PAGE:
Washington (AFP) – U.S. President Barack Obama has nominated economist Janet Yellen to lead the Federal Reserve in a move expected to sustain the central bank’s easy money policies and efforts to curb joblessness.
If approved, Yellen would replace outgoing Ben Bernanke as chair of the Fed next February, under heavy pressure to make sure that global growth is not derailed when its longstanding stimulus policy is eventually reined in.
Obama called the first woman ever named to take the helm at the world’s most powerful central bank as “exceptionally qualified” for the job.
“America’s workers and families will have a champion in Janet,” Obama said at a White House ceremony, flanked by Yellen and Bernanke, stating that his pick “sounded the alarm early” about housing and financial bubbles that led to the 2008-2009 recession.
“She is a proven leader, and she’s tough. Not just because she is from Brooklyn,” he quipped, calling for Yellen to be quickly confirmed by the Senate.
“She doesn’t have a crystal ball, but what she does have is a keen understanding of how the markets and the economy work, not just in theory but also in the real world,” he added.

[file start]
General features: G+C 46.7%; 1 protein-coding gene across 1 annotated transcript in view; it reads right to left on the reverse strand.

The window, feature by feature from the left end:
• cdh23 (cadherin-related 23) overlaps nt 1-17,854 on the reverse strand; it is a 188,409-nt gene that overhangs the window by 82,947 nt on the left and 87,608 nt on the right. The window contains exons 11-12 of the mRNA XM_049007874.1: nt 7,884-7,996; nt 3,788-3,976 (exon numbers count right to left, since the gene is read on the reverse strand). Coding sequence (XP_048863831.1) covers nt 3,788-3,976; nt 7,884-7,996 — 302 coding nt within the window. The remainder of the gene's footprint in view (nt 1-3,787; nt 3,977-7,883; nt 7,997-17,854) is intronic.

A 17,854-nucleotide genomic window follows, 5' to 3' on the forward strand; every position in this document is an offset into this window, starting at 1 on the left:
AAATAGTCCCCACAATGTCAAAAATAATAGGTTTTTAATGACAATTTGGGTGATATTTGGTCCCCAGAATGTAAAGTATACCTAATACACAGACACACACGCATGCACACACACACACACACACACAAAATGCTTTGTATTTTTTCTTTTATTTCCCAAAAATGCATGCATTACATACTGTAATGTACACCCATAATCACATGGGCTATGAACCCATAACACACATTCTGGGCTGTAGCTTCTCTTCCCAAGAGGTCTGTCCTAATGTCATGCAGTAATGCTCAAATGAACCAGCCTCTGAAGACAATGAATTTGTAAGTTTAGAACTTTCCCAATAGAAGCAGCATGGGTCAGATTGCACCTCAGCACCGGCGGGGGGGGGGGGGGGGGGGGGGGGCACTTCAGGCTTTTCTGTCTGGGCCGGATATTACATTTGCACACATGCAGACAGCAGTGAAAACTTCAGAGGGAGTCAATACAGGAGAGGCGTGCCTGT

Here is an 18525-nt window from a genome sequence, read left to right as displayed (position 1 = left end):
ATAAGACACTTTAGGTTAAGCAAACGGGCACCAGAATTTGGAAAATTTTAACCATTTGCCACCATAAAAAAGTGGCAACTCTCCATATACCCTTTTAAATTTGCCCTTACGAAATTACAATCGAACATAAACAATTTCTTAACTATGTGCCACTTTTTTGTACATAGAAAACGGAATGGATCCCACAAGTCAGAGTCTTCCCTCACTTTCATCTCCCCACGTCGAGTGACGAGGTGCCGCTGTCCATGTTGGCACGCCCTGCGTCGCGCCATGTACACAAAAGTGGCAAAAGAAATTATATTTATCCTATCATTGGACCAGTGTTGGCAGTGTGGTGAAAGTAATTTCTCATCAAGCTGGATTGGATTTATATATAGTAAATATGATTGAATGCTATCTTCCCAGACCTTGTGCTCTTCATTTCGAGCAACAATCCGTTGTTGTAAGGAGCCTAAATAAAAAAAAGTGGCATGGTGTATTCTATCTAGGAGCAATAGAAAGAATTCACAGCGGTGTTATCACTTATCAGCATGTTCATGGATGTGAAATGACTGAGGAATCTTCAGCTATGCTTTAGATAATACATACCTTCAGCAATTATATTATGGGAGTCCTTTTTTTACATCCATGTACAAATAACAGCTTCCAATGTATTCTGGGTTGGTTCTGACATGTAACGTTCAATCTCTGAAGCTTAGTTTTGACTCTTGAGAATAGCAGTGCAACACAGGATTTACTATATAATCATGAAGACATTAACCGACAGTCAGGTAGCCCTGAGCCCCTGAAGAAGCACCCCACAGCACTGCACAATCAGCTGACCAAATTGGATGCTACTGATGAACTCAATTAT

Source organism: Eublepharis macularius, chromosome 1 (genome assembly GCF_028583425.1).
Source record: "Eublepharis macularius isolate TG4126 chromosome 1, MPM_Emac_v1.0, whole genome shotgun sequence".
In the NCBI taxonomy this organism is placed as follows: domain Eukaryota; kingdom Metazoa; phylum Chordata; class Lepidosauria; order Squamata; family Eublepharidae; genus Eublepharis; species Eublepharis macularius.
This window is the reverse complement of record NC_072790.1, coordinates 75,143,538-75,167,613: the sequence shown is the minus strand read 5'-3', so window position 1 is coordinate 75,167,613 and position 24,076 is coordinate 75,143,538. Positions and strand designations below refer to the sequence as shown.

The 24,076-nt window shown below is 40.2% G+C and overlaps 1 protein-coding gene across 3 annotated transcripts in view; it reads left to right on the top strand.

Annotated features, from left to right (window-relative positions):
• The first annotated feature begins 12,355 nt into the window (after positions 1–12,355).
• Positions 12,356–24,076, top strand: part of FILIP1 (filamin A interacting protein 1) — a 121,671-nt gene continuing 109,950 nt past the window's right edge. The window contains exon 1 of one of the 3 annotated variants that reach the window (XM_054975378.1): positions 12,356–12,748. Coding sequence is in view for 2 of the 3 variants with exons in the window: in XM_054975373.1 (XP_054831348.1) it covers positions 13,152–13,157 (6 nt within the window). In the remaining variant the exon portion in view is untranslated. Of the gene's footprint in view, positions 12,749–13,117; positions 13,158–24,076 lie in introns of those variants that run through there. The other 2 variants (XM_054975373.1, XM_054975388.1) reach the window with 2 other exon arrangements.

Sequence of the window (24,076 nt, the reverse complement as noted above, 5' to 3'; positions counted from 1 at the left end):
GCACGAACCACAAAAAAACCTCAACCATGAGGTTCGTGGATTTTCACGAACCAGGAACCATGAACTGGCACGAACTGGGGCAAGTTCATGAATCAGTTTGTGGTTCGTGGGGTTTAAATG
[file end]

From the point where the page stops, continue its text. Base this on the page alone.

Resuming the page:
Yellen said she would not break with the U.S. central bank’s current easy-money policies aimed at pushing down unemployment, still high at 7.3 percent in August.
“More needs to be done to strengthen the recovery, particularly for those hardest hit by the Great Recession,” she added as she accepted Obama’s nomination.
“The mandate of the Federal Reserve is to serve all the American people. And too many Americans still can’t find a job, and worry how they’ll pay their bills and provide for their families.”
Yellen, 67, with years of experience in academia and the central bank, has served as Fed vice chairman since 2010.
In that time she has been closely tied to key policy changes, including setting targets for inflation and unemployment, and making the thinking of Fed policymakers more open.
Yellen studied economics at Brown University and then Yale, where she earned a doctorate. She is married to economics Nobel prize winner George Akerlof, who teaches at the University of California, Berkeley. Both are known for taking economic texts to the beach on vacation.
“The truth is,” Yellen once told an interviewer, “if you spent an evening at our house you would probably hear economics discussed over the dinner table.”